Obama: Gun reform needs 'cooperation of Congress'

The effort was the latest push by the White House to keep the president's gun-control plan on the front burner even as Congress is beginning debate over a comprehensive budget deal and immigration reform. Obama has called for a series of bills that would ban semi-automatic weapons with military features — often referred to as assault weapons — along with high-capacity magazines. The president has also called for universal background checks on gun purchases along with expanded research into the causes of gun violence.

"The only way that we're going to be able to do everything that needs to be done is with the cooperation of Congress," Obama said. "And that means passing serious laws that restrict the access and availability of assault weapons and magazine clips that aren't necessary for hunters and sportsmen and those responsible gun owners who are out there. It means that we are serious about universal background checks. It means that we take seriously issues mental health and school safety."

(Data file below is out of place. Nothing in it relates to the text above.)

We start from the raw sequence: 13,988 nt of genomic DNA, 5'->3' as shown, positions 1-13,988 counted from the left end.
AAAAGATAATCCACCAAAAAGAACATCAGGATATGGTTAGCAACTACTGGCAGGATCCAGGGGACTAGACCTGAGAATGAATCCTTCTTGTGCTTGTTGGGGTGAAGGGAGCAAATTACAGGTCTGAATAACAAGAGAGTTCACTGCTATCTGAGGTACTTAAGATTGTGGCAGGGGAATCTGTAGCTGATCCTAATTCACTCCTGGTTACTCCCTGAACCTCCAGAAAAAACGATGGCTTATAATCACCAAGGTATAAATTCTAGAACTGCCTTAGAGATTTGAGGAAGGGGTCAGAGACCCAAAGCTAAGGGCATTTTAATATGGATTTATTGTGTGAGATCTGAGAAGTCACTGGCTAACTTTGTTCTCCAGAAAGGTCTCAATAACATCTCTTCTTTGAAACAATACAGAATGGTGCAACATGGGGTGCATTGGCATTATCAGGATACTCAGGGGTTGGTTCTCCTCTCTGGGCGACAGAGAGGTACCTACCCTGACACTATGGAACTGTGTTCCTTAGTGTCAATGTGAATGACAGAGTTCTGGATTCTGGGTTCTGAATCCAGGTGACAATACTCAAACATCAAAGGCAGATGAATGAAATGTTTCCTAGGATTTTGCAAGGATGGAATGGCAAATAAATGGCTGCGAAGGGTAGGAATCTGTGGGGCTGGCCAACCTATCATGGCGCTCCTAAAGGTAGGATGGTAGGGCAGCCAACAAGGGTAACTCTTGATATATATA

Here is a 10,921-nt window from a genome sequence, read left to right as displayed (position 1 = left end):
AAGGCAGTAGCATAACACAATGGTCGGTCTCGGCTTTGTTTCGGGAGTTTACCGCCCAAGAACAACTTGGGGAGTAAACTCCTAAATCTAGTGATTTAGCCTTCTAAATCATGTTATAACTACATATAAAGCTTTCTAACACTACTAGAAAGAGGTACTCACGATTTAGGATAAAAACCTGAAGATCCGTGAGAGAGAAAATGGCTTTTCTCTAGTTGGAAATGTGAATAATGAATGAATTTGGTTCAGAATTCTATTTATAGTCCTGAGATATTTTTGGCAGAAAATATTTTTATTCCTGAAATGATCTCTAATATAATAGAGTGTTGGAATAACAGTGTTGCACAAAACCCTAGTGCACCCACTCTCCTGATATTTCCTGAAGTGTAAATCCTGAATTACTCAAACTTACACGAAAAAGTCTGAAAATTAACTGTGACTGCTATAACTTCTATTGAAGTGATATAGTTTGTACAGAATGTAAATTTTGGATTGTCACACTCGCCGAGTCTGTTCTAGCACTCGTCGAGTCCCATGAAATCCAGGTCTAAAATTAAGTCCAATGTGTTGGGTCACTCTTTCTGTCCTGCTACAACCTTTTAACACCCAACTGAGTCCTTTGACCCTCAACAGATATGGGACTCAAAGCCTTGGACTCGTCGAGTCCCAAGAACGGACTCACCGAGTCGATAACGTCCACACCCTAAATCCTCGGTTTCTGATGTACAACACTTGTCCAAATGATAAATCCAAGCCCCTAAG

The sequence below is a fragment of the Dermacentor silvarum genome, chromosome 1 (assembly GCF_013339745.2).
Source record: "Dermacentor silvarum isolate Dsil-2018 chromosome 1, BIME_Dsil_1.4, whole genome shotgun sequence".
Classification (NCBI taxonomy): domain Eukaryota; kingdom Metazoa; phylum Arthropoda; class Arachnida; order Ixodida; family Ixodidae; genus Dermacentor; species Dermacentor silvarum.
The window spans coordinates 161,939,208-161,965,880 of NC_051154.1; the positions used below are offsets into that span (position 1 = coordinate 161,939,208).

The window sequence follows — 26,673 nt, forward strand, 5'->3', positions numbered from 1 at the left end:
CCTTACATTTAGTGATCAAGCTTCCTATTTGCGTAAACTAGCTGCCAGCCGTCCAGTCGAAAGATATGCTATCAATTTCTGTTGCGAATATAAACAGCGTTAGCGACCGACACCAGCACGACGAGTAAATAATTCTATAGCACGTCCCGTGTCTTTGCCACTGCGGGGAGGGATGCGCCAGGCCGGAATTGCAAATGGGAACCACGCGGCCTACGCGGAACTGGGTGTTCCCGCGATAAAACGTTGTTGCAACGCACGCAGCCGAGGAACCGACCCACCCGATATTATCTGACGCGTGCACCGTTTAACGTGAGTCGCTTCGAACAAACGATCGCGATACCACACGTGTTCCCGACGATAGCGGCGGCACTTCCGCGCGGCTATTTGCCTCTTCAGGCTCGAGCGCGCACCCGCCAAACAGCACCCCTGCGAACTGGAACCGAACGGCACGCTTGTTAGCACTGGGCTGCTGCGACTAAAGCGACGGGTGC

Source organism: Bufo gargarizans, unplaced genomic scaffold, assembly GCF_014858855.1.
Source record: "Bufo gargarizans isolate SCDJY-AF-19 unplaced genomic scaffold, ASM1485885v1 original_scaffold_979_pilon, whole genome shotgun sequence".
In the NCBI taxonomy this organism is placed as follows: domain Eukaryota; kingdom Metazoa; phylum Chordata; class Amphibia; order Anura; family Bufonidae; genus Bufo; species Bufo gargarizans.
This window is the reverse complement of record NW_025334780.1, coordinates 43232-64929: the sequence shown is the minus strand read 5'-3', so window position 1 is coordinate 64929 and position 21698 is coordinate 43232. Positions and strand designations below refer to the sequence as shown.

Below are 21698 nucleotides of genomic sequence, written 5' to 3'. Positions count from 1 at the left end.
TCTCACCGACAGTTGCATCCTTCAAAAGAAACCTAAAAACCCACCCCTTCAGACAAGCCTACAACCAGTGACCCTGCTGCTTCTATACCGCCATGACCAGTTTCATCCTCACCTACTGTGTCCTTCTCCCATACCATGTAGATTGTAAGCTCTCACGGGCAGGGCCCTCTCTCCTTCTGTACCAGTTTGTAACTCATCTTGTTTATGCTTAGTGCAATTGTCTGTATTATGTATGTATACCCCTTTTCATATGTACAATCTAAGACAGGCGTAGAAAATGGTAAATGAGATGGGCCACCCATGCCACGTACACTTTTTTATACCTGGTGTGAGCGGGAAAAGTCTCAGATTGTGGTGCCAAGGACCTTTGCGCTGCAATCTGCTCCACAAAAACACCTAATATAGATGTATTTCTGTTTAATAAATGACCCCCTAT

Michael Kehoe, the police chief from Newton, Conn. — the site of December's mass shooting at an elementary school that left 20 children and 6 employees dead — was in attendance at the meeting, as well as top law enforcement officials from Aurora, Colo., the site of the movie theater shooting in July that left 12 dead, and Oak Creek, Wis., where six were killed at a Sikh temple.

The meeting was also attended by members of the Major Cities Chiefs Police Association and Major County Sheriffs Association, as well as U.S. Attorney General Eric Holder and Homeland Security Secretary Janet Napolitano.

For more on Obama's remarks, click here.